Granted, he’s not on solid legal ground.  We have not (yet) decided, as a matter of law, that a fetus is a person entitled to all legal protections extended to persons – including prohibitions against being killed.  The fact that a candidate for sheriff is proposing to act contrary to current law is surely troubling.

But millions of people, including the Republican presidential and vice presidential candidates, are on record supporting the “personhood” thesis.  They want that thesis enshrined into U.S. law.  You would think that their criticism would be limited to his plan to use his office to impose his own moral views on others, as if his views were the law.  You would expect their criticism to focus on the importance of enforcing actual law, not one’s own convictions about what the law should be.

However, you should not expect any criticism of the sheriff candidate's stated willingness to use “deadly force” to protect “innocent persons” from slaughter – particularly when you, yourself, believe that this is what abortion constitutes.  If you accept the “personhood” thesis, as millions of Americans insist that they do, then using deadly force to protect innocent persons, including multi-celled zygote persons, makes perfect sense.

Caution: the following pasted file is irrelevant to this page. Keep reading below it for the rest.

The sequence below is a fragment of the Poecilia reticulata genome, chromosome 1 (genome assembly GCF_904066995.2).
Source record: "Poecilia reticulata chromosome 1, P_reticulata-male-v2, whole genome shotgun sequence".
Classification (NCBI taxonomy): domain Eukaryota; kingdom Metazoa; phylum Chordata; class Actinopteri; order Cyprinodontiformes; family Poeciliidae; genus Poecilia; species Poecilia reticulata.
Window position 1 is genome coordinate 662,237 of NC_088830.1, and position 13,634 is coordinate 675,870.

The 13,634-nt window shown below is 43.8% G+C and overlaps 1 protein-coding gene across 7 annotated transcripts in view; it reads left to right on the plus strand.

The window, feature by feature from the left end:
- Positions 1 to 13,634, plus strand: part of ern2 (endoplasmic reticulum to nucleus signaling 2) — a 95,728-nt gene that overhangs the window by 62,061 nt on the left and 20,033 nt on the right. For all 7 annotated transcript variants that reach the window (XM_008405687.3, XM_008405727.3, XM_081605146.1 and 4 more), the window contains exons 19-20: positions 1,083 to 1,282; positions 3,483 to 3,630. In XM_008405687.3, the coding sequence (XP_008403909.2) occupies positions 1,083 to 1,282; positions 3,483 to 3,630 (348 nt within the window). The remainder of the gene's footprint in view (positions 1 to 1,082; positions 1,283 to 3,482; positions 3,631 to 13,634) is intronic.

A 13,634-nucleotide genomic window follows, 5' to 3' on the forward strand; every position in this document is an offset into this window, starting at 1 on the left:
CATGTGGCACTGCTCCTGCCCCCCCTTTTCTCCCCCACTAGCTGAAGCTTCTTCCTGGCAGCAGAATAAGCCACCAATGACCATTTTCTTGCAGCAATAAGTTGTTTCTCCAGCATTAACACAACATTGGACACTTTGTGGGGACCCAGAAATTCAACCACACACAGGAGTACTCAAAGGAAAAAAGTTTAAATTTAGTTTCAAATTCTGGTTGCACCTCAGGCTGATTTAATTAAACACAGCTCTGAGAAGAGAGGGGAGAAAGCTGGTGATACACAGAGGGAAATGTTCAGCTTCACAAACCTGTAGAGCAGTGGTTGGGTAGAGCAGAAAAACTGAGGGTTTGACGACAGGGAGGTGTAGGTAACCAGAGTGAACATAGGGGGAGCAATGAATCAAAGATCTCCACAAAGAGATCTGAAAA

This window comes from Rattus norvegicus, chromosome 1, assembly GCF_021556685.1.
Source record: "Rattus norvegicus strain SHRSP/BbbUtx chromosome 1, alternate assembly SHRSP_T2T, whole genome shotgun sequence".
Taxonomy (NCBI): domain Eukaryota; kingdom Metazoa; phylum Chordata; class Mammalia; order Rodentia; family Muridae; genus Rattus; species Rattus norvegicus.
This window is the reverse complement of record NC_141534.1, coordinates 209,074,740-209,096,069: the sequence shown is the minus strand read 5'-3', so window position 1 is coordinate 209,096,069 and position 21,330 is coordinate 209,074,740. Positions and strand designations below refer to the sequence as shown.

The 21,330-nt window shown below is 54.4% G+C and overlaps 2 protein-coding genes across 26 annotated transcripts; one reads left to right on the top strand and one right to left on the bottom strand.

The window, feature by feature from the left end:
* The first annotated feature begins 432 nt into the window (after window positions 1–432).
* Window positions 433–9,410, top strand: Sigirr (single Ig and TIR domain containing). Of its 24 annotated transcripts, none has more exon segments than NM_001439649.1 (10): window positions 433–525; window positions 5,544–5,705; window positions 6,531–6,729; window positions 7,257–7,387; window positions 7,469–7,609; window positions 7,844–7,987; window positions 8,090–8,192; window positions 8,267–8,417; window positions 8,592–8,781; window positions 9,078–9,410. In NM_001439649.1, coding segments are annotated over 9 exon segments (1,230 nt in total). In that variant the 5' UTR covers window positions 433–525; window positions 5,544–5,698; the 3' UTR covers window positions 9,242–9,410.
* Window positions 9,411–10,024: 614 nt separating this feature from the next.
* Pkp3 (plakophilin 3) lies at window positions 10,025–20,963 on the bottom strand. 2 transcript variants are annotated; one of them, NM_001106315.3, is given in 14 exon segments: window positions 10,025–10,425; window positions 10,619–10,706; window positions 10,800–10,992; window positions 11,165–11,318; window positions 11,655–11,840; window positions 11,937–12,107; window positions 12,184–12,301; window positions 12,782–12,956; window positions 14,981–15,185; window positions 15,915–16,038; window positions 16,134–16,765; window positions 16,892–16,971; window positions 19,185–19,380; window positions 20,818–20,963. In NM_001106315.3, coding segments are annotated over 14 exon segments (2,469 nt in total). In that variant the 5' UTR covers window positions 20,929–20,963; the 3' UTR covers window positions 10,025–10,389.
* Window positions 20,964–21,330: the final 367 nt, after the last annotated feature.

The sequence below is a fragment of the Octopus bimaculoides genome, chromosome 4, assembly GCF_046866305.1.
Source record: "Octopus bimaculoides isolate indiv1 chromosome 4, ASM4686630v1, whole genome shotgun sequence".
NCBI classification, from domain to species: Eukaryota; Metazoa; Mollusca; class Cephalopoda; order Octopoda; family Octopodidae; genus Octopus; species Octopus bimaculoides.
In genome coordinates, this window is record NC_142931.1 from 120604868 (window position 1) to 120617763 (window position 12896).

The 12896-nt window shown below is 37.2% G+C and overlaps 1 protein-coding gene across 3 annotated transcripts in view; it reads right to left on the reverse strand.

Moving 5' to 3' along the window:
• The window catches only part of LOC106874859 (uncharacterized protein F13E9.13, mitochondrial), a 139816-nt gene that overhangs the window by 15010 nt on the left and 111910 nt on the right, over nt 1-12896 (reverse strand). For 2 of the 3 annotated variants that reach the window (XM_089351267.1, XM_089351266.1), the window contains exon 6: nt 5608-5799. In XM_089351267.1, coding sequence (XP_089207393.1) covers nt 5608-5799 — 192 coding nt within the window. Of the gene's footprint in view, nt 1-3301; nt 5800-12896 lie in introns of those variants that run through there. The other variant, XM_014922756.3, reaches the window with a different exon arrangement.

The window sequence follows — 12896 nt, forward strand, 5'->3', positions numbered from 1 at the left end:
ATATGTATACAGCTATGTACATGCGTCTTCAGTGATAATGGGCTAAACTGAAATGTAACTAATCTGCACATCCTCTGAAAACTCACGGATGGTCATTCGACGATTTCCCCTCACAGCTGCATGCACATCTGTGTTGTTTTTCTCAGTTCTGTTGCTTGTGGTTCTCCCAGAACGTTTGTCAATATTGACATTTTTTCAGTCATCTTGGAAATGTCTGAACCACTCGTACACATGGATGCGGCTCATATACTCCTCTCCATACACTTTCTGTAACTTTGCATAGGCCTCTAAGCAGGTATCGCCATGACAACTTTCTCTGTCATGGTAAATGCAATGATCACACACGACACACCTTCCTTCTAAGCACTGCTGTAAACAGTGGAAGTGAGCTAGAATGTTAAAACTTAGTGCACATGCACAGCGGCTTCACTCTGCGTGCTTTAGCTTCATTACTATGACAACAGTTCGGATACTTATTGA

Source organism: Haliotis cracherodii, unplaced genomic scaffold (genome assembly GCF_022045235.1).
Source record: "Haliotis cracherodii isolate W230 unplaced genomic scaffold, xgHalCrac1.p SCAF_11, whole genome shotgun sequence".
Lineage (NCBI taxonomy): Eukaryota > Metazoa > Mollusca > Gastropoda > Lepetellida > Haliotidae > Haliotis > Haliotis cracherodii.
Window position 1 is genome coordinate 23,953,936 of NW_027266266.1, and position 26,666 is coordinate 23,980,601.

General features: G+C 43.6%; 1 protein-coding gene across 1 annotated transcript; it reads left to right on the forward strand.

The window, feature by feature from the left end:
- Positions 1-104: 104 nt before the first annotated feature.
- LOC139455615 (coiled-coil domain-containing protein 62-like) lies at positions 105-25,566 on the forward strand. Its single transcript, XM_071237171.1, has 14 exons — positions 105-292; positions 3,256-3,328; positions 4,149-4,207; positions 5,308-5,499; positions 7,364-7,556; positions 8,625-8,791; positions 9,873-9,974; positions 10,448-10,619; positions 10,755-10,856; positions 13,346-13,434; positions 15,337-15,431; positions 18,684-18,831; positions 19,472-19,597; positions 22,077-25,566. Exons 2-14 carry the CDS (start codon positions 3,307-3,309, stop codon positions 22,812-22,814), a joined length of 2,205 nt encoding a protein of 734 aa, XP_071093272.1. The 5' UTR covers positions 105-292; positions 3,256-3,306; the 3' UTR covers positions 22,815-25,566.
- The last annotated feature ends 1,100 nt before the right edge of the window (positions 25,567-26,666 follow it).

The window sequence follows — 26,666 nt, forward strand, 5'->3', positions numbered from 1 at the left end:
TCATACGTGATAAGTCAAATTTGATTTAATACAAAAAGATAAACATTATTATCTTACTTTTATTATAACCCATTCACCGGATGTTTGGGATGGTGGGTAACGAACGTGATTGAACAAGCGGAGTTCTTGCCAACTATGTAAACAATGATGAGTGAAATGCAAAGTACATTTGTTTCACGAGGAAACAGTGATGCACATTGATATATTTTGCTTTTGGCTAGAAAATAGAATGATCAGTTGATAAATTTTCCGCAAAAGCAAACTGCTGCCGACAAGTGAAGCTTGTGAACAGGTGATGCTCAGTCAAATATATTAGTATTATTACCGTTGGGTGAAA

As Dr. Seuss taught us long ago, “a person is a person, no matter how small.”

Joe Huster

Wednesday, August 22, 2012

Making Things Up

The theory that rape cannot result in pregnancy is somewhat shocking.  Thousands of women each year claim that they became pregnant as a result of rape, and there is nothing in the medical or scientific literature that would lead a rational person to doubt their allegations.  Nevertheless, many hard core pro-lifers – those who want to criminalize abortion without exception – accept that theory and, implicitly, call the women who claim that their pregnancies were the result of rape “liars.”

The logic goes something like this:  A fetus is, from the moment of conception, a full human person – a “someone.”  As a full human person, a fetus is entitled to the full range of legal protections enjoyed by all persons, including legal prohibitions against being killed.  The fact that you became a person as the result of rape is irrelevant to the question of whether prohibitions against being killed apply to you – as a “person” they do.  Therefore, a “rape” exception to an abortion ban is inappropriate.